The sense of deflation was unmistakable among the St. Francis faithful.
The Spartans’ boys basketball team’s exhilarating postseason push into a Class A sectional semifinal was about to come to an end, with Walther Lutheran in control in the closing seconds.
But Walther Lutheran clanked three free throws in the final 10 seconds, leading to a miraculous, last-second shot from near halfcourt that turned Dan Lenert into a Spartans’ immortal. St. Francis won the game, 61-59, the most unforgettable moment in what stands as the lone season ending with a downstate berth in program history.
“If you could see the video, you could actually see my father in the stands and the look of disgust, like we weren’t going to win the game,” said Chad Lane, a reserve forward on that team who lived in St. Charles then and resides in Mill Creek now. “It was pretty fun to see the change [in expressions] … when Dan hit that shot, which was just an amazing shot.”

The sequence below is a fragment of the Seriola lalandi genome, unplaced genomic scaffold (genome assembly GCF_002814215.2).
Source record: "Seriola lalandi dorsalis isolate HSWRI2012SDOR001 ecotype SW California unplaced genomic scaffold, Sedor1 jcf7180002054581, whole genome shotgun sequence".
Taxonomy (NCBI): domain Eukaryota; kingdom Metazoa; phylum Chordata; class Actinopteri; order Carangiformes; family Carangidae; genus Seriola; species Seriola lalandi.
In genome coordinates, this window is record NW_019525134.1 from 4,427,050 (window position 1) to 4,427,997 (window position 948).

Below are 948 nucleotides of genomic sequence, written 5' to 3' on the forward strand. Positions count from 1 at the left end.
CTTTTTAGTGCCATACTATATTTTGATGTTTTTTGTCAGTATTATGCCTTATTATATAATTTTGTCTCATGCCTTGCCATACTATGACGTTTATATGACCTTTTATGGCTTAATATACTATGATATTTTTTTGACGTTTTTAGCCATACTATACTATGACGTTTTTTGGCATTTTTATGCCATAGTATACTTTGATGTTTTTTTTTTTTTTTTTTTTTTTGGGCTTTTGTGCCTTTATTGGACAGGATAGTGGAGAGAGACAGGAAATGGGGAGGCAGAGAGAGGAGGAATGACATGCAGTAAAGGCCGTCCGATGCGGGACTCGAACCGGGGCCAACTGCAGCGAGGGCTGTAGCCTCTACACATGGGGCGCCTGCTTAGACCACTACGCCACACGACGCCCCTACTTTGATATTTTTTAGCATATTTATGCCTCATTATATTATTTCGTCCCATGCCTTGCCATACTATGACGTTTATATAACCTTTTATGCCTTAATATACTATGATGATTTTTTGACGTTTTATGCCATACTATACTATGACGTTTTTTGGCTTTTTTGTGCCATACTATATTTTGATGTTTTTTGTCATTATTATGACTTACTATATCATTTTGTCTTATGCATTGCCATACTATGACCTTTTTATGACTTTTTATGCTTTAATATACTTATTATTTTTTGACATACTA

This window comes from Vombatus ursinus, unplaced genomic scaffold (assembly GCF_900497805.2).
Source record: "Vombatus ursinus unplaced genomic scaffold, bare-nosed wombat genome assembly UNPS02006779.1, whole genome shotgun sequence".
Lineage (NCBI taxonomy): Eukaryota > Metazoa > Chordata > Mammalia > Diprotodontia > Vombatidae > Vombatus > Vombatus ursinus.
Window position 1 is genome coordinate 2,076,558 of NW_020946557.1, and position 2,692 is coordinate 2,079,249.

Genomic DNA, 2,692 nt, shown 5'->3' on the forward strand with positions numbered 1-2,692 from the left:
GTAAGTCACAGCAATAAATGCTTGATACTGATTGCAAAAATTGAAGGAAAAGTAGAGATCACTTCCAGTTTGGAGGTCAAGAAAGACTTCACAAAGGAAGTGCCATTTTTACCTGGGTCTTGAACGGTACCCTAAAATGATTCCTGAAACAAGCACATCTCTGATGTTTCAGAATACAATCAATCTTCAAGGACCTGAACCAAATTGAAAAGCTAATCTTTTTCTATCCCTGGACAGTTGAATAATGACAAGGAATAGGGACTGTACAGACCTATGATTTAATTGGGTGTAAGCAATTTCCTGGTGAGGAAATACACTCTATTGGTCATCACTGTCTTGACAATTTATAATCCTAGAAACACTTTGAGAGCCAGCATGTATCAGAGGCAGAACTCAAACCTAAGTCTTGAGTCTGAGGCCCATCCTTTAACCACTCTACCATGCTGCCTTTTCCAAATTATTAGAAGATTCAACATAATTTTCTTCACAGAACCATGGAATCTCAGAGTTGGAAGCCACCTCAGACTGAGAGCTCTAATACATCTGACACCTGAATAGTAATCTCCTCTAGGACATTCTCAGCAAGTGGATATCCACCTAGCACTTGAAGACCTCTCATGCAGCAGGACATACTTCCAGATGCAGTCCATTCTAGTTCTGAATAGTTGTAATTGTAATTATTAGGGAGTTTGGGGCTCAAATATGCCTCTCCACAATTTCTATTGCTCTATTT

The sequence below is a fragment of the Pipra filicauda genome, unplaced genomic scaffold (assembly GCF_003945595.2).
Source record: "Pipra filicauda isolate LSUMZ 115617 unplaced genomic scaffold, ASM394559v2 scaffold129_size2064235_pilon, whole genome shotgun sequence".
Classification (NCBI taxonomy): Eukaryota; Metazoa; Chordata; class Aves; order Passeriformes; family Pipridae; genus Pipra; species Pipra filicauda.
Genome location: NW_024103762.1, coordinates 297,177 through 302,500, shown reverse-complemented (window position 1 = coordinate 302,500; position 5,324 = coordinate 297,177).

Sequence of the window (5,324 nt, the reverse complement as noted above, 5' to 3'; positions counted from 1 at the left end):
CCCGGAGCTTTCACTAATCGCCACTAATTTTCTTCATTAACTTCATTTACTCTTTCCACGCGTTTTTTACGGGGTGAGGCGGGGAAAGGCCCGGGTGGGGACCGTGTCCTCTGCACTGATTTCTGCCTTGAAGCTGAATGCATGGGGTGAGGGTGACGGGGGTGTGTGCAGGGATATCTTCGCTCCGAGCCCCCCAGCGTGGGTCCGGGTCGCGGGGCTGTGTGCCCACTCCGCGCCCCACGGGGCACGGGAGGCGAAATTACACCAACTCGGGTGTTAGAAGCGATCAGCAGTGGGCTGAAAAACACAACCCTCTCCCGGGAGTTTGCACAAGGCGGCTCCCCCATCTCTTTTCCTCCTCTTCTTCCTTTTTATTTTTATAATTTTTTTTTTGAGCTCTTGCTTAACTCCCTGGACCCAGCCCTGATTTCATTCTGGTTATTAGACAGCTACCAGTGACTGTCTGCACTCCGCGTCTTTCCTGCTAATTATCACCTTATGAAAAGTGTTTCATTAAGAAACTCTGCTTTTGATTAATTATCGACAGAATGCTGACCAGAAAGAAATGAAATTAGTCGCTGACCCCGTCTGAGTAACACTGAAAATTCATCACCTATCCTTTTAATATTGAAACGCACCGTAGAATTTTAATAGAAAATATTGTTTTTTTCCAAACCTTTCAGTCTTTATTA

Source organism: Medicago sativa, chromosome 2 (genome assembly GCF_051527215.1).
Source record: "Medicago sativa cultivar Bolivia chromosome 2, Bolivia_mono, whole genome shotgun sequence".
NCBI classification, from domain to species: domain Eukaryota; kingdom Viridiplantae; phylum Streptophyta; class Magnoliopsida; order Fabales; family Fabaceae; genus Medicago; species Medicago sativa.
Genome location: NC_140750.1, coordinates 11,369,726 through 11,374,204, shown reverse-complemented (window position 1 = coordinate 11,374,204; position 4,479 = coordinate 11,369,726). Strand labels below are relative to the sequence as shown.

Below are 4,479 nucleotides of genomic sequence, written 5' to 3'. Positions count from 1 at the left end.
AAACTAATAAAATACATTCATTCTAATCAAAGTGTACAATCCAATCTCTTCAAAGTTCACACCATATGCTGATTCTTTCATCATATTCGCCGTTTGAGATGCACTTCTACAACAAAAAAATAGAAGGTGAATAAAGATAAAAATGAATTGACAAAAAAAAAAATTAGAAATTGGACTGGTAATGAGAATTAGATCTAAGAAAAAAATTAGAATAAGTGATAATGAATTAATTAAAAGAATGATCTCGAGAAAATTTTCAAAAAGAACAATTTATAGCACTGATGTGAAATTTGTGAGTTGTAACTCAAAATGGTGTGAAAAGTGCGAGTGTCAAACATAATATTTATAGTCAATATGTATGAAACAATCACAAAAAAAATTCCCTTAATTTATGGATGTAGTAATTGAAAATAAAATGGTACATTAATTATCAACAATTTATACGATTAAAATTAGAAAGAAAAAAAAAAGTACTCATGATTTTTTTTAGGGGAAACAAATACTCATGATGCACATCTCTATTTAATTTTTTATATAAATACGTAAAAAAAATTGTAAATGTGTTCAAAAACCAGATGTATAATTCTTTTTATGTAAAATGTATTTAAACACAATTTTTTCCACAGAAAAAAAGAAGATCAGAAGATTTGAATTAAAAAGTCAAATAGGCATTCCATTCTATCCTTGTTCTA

Twenty-five years later, St. Francis will celebrate the 1988-89 team that finished fourth in Class A, as well as its coach, Mike Harper, who will be inducted in March into the Illinois Basketball Coaches Association Hall of Fame. The Spartans will honor the team before Saturday’s 7:30 p.m. home game against Prairie Ridge as part of the program’s annual “Alumni Night.”
It didn’t look like Harper was headed for a hall of fame career after his first four seasons, in which St. Francis went 24-77. The program showed signs of life in Harper’s fifth season – when the core of the eventual state team were juniors – improving to 11-14. The next year, a team powered by scoring dynamo Jamie Green, skilled big man Jason Gilroy and sharpshooter Lenert made a tremendous leap, guiding St. Francis to a 27-5 season and trip to Assembly Hall in Champaign.
Harper, still a history teacher at St. Francis, looks forward to rekindling the memories Saturday.
“I would say even more than their physical effort was their loyalty because there wasn’t a lot of tangible success leading up to that year, but they stayed loyal to each other and to me, and it ended up working out pretty well for all of us,” Harper said.